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Karen Williams

Karen Williams

Karen Williams was born on August 13. She is a comic, emcee, motivational speaker, writer, LGBTQ community advocate, and a loving mother, grandmother, and great-grandmother.

Karen Williams was born in Manhattan, New York, to parents who were high school graduates (her dad went to college for a short time) but raised all seven of their children with strong academic backgrounds. Williams’ siblings include four sisters (two doctors, a playwright, and another who is a “techie”), and a brother who is an engineer. A second brother, who is deceased, ran The African Shop, the family import store in Santa Monica, California, for more than 20 years.

Her mother “took care of business at home,” said Williams, who describes herself as a “Campbell’s Soup kid” until junior high school, when her mother went to work in an office. Williams’ mom eventually retired from Blue Cross/Blue Shield, and still gives her children a laugh because, according to Williams, “she’s the only one driving a new car every year on her ‘fixed income.’”

Williams’ father was in sales, including import and export trade. He owned a shop in Manhattan’s East Village called Postincha, and is credited with bringing Afghan coats into the United States—like those popularized by Cher, who purchased one in Hollywood and modeled it on the cover of “Vogue.”

Williams adds that she learned to be independent, resourceful, steady, patient, and wise from her mother, and credits both parents with giving her great right and left brain capabilities that helped her become an artist.

When Williams was fifteen years old, her mother told her father she liked girls, and he responded, “Well, we’ve got to love her anyway!” Williams said she is grateful for that love, and has felt confident enough to face anyone out there about being an out and proud, Black lesbian who gets to express herself through her work in comedy.

Williams graduated from the Bronx High School of Science, but it wasn’t until her forties that she earned her Bachelor of Arts degree in Humor and Healing, and her Masters of Education degree in Adult Learning and Development, both from Cleveland State University.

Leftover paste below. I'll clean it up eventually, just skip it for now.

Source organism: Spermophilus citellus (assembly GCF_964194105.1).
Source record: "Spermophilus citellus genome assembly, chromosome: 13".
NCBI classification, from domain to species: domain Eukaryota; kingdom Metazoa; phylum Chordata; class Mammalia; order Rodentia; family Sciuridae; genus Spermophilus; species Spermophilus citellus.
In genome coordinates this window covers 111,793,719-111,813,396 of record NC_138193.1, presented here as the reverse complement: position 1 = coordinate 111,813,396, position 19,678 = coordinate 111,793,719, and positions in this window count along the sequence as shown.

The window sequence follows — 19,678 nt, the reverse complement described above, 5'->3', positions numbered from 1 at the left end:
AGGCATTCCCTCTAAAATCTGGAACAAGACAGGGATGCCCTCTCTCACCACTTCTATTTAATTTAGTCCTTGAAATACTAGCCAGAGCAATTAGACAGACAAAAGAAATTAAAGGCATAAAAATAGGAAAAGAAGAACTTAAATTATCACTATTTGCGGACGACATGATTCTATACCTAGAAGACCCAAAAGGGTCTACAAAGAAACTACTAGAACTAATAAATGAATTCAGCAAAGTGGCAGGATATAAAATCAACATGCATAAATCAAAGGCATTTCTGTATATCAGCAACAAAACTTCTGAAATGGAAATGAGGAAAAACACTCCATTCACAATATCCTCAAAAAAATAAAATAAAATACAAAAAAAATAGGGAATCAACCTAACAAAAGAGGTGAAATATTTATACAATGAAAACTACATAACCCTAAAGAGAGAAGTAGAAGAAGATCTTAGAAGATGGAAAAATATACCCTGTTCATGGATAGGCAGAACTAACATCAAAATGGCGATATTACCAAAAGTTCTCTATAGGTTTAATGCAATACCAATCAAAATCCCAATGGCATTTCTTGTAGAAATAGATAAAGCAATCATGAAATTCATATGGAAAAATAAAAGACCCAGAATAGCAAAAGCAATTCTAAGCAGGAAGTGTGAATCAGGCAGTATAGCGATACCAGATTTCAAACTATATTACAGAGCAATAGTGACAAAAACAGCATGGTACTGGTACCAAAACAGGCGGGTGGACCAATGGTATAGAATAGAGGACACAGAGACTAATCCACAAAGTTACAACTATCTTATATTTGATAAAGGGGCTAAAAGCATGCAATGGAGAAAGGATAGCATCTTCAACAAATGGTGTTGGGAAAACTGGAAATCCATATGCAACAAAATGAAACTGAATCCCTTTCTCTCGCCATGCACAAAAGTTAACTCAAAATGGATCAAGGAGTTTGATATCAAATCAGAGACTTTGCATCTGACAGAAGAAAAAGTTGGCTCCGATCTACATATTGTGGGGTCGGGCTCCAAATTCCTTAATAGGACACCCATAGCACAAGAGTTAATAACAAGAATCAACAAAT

Williams became a comic as a way of releasing anger she felt around the invisibility as a single, Black, lesbian mom of sons living in Berkeley, and never seeing anyone on television or in films or on stage who talked about her life and struggles. Over the span of her career of more than thirty years, Williams says she has developed compassion and empathy for herself and others, and that has allowed her to become funnier, warmer, and more open.

Karen Williams’ humor writings appear in numerous anthologies, including “Joke Stew” from Andrews McMeel Publishing, “Revolutionary Laughter” from Crossing Press, “Out in All Directions” from Warner Books, and “Out, Loud & Laughing” from Random House. She has an award-winning CD, “human beings: what a concept,” and a DVD, “I Need a Snack,” which became a one-hour comedy hit for LOGO TV. She is an entrepreneur and founder of the International Institute of Humor and Healing Arts, affectionately known as the HaHA Institute.

Williams is proud to be a practicing Buddhist who has embraced Nichiren Buddhism for more than forty years. She says her first identities are Bodhisattva and Buddha, and adds, “Comedy has done for me what my Buddhist faith is teaching me…it’s my vehicle for realizing my own enlightenment, and for sharing that with others.”

She was given the names Melele, which means “Eternity” in Swahili, and Sati Jaya in recognition of her healing arts. Sati Jaya loosely translates to “woman of peace through prayer.”

“I love to date…I’m pretty good at it,” said Williams, who focused for many years on being a mother, performing comedy, and traveling around the world to earn a living. She’s now dating “a really awesome woman” who lives near her in Cleveland, Ohio. Williams is happy with her life, adding, “I love and appreciate all of the passionate, tender, wise, and kind lovers and guides I’ve enjoyed and learned from along my journey.”

Williams makes her home on Lake Erie in Ohio, and loves spending time with family and friends. She says she is inspired by truth, justice, love, and wisdom, and adds to that list “talking, laughing, singing, hugging, good music, great food, and passionate art.”

Williams is working on expanding herself as an artist and writer, with plans to publish her first book of essays in 2018.

We thank Karen Williams for her wit and wisdom, for her advocacy, and for her support of our community.

The National Black Justice Coalition (NBJC) is a civil rights organization dedicated to the empowerment of Black lesbian, gay, bisexual, transgender, queer and same gender loving (LGBTQ/SGL) people, including people living with HIV/AIDS.